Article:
If approved, the bill would make museums in the settlements eligible for the first time to apply for a share of the 40 million shekels ($10.5 million) in government funding currently allocated only to museums inside Israel proper.
Slonim, who works on a voluntary basis and is nearly an octogenarian, says the bill could enable the hiring of a salaried successor to her as guide and curator.
''I hope this law will help us to do things we could only dream about,'' including seminars on archeological preservation and the holding of temporary exhibits, she says.
The museum displays mostly objects garnered from excavations at Kedumim, located near the Palestinian city of Nablus, as well as some finds from elsewhere in the vicinity. There are also displays aimed at making the link to modern Israel, with one of them showing David Ben-Gurion's declaration of the state in 1948.
Poetry books of the late right-wing writer and politician Moshe Shamir – a founder of the Whole Land of Israel movement, which lobbied for settling the West Bank after its capture – are on sale and there is a display of posters, including one from before Israel's establishment, of a muscular man with a shovel. ''Help him build Palestine,'' it says in Hebrew.
What's different this time
But Ariel, and critics, say the law is not just about the museums, but rather about applying Knesset legislation to the settlers, despite their being beyond Israel's internationally recognized boundaries.
In a departure from past practice where the intent to apply Israeli law in the West Bank is buried in the text, if mentioned at all, Ariel says he has this time put it in the title of a bill. Indeed, the bill is called ''The Museums Proposed Law (Amendment-Application of the Law to Judea and Samaria).''
''There are other laws that apply in Judea and Samaria, but this one is outstanding in the sense that it is right there in the name. This is a bit of an innovation,'' Ariel says. He added that he intends to do the same thing in the future with further bills addressing realms where Israeli law is not being applied to settlers, but declined to specify those topics.
In his Knesset remarks, Ariel said the museum law ''constitutes the realization of the voters desire to strengthen settlement and Israeli sovereignty in Judea and Samaria,'' using the biblical names for the West Bank.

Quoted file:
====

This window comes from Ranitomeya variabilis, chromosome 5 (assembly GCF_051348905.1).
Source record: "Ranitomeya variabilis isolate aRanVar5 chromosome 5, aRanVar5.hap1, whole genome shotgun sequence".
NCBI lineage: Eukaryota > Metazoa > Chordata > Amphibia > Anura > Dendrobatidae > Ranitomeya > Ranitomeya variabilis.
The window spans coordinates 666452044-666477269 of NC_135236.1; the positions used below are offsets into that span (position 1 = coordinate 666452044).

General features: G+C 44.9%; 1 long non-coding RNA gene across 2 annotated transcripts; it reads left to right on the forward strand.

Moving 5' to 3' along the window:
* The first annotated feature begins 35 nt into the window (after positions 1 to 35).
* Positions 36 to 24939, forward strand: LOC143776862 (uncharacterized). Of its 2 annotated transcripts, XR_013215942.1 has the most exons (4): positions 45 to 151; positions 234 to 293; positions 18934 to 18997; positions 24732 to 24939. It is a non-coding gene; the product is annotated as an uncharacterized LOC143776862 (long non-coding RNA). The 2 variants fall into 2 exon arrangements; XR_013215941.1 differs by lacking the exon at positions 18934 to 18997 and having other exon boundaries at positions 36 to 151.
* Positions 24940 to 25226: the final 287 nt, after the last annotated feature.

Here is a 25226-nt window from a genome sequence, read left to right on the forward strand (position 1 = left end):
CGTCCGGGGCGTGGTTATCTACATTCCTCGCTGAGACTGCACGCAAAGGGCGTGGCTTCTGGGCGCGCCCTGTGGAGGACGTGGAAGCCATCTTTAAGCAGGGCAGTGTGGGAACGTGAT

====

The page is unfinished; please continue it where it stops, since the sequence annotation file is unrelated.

In a sense, the application of Knesset law to the settlers is almost as old as the occupation itself.
While in the immediate aftermath of Israel's stunning victory in the 1967 Six-Day War, Theodor Meron, the legal counsel of the Israeli foreign ministry, advised the government that it was illegal to settle civilians in occupied territory, he was disregarded. (The Fourth Geneva Convention of 1949 bars an occupying power from transferring its citizens into the occupied territory.)
A month after the war ended, a military order was issued in July 1967 specifying that Israelis who committed offenses in the West Bank could be tried in Israel as if the offense was committed in Israel.
This order has been re-ratified by the Knesset at various intervals ever since, with riders tacked on, including that Israelis can register nonprofit organizations in settlements, that settlement residents would have the same tax obligations as other Israelis, and that Israel's National Health Insurance Law applies to Israeli residents of settlements.
In Kadumim, Slonim harkens back to King Omri, casting him as a hero for his settlement efforts even though scripture says he "was evil in the sight of the Lord and dealt wickedly above all that were before him."
"He was an idol worshiper, but he engaged in settling the land of Israel so his other sins are forgiven," she says.